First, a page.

Back in May 2014, I took my Caterham Seven out for its first proper shakedown of the new season. I was making sure everything was working; not leaking, banging or smoking. All was fine until I got 200 meters from home when a disturbing and expensive sounding noise started emanating from the Lotus Twin Cam up front.
In this article, I’ll discuss Leak down testing; compression testing; vacuum testing; broken springs; valve clearances and big end problems.
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Once I had got my car was home, I asked my neighbour (who used to run a business preparing minis for racing back in the 80’s) to come and have a listen and give his opinion. I started the engine again, just briefly, to see if anything obvious could be identified. The noise sounded more top end than bottom end, it was a metallic tapping sound, in time with the engine revs but, other than that, we couldn’t say what the problem was.
Cost of repair
I enquired about having the engine rebuilt. The starting price was £2,400 to strip down, £2,400 to rebuild, plus the cost of fixing whatever might be found to be the problem … plus the dreaded VAT. I don’t have that sort of money to spend on what is effectively a hobby and I didn’t have time (or confidence) to rebuild the engine myself. I put the car in the garage and there it stayed until September 2016.
I needed to either fix the car or get rid of it. I knew that if the engine needed a rebuild, then I would need to do it myself because I couldn’t afford to have someone else do it for me. And I wouldn’t know what the scale of the rebuild was until I had diagnosed the problem.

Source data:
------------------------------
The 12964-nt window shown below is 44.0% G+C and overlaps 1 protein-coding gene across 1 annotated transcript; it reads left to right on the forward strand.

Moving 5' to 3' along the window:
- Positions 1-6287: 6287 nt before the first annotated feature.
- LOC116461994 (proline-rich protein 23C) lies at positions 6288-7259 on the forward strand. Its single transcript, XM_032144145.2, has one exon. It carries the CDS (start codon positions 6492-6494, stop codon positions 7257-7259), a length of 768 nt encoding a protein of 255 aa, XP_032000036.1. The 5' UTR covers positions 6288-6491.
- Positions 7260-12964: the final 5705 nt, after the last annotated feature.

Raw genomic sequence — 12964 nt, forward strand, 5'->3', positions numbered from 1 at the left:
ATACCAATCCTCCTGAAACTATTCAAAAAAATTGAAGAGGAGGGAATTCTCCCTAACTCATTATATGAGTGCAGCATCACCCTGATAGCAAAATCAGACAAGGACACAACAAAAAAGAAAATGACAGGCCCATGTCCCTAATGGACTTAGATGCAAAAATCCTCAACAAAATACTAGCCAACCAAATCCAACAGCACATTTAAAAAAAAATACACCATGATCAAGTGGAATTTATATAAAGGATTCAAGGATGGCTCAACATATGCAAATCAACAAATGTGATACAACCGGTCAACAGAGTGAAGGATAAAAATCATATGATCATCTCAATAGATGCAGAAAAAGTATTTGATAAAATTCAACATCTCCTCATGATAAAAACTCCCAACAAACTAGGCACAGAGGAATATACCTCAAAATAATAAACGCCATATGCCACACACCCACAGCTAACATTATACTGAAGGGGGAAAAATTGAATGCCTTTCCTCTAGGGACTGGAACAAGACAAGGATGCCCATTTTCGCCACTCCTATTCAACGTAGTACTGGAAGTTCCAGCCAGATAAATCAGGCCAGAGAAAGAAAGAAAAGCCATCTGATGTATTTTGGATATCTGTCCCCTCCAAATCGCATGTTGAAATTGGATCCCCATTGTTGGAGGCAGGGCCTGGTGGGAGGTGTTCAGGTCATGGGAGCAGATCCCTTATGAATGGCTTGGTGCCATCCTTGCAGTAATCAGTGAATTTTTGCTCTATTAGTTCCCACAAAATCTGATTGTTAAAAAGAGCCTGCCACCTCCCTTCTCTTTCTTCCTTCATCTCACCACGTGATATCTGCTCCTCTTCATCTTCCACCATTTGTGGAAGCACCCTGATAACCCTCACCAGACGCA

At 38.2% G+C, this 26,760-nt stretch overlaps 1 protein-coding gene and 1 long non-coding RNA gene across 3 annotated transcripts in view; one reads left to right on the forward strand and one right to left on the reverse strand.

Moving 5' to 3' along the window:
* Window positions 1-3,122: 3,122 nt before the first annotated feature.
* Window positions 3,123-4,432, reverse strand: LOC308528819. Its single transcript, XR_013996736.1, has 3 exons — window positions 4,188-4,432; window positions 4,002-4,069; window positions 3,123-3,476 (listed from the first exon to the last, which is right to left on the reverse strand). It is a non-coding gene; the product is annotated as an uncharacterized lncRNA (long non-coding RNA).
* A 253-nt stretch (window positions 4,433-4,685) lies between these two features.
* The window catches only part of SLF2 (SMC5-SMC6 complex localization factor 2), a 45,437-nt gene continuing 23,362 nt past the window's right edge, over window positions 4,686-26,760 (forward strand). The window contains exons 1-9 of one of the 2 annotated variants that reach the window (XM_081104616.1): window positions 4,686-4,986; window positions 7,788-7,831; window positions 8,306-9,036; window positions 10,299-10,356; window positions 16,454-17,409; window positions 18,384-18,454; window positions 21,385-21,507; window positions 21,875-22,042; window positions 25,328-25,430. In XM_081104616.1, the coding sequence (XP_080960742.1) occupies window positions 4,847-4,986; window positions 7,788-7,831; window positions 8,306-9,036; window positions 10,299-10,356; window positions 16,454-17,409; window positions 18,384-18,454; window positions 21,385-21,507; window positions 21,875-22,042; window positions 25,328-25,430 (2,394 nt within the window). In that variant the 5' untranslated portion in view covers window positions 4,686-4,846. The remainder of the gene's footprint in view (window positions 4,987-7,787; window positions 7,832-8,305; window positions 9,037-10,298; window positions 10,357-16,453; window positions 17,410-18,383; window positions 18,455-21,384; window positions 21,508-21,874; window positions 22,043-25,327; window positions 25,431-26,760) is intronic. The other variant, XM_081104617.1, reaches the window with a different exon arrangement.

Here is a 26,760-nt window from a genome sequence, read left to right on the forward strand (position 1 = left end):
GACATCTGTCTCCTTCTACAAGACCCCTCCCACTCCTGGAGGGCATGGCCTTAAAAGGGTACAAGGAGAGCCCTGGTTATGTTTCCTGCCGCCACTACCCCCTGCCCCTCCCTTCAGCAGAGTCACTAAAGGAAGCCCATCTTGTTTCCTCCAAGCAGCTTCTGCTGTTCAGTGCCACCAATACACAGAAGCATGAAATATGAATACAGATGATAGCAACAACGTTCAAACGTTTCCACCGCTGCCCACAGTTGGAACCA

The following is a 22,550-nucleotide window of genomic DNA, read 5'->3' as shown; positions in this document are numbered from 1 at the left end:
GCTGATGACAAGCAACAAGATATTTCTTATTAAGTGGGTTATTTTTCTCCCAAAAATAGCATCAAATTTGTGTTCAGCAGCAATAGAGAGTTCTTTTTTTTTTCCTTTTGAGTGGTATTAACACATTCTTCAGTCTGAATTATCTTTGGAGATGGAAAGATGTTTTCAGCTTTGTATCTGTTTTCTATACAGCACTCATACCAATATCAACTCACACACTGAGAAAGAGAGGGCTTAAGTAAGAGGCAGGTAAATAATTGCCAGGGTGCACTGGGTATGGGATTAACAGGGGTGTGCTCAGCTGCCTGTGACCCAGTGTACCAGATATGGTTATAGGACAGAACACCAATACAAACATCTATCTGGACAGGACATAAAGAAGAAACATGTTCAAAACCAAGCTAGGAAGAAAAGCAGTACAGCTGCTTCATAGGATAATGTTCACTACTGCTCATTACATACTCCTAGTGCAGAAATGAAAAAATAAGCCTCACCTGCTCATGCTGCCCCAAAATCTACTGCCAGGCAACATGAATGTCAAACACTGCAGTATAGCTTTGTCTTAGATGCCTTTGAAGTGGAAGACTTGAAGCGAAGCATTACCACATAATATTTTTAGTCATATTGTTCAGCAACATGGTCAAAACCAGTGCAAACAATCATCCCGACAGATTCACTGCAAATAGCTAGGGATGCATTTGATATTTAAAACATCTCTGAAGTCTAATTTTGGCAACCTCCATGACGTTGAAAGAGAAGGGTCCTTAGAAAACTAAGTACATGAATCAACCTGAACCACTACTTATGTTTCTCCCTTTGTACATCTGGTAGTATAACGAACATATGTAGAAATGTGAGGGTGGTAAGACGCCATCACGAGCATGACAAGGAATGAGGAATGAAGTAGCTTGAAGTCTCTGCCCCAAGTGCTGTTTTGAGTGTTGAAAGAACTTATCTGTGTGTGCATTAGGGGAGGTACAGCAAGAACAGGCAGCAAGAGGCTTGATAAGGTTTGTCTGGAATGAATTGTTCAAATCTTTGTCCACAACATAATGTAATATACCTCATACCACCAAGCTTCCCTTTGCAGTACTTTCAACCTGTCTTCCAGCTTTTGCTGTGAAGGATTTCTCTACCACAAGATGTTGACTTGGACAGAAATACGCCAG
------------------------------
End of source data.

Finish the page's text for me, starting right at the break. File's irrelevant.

I will go through the diagnosis in the order that I should have done it rather than the order that I actually did it!
My fear was that it was a big end / crankshaft problem, although I actually suspected it was a top end problem, so here is what I should have done …
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Leak down test
The Leak Down Test was something new to me and I have to say that it is a fantastic diagnostic tool. It can tell you where the pressure is leaking from within an engine cylinder and therefore where your issue is.
Read my How To: Leak Down Test for a detailed description of what is involved.
I connected the Leak Down Tester to both my air compressor and the spark plug hole of each cylinder in turn. I soon discovered the location of my Lotus Twin Cam’s problem when there was a whoosh of air out of the carburettor whilst testing cylinder number 2. This clearly indicated that the inlet valve on number 2 cylinder was not closing.
The readings from the other cylinders were good, with no evidence of any issues.
I was pretty sure that I had identified the problem, but whilst I was at it, I might as well continue through the other tests that I had lined up.
If you don’t have a Leak Down Tester (and air compressor), I would definitely recommend getting a compression tester. A compression tester like mine, by Gunsons, is around £20 and is well worth having in the garage.
A compression test is simple to carry out and doesn’t require expensive equipment. It will quickly identify if you have a problem in the cylinder although it is not as specific as the leak down test as to what the problem is. Read my How To: Engine Compression Test for a detailed account of compression testing.
The basic process is to attach the compression tester to each cylinder in turn. Crank the engine over so that the compression in that cylinder is recorded on the gauge. Check that the pressure in each cylinder is in line with the specification in the owner’s manual. Also, check that readings for all cylinders do not differ by more than 10% when compared to one another.
Following the compression test on my engine, there was Zero compression on number 2 cylinder. The other 3 cylinders were fine with good compression and consistency between readings
Just for completeness, you could carry out a vacuum test (I didn’t do this during my diagnosis and I don’t have an associated “How To” … yet!)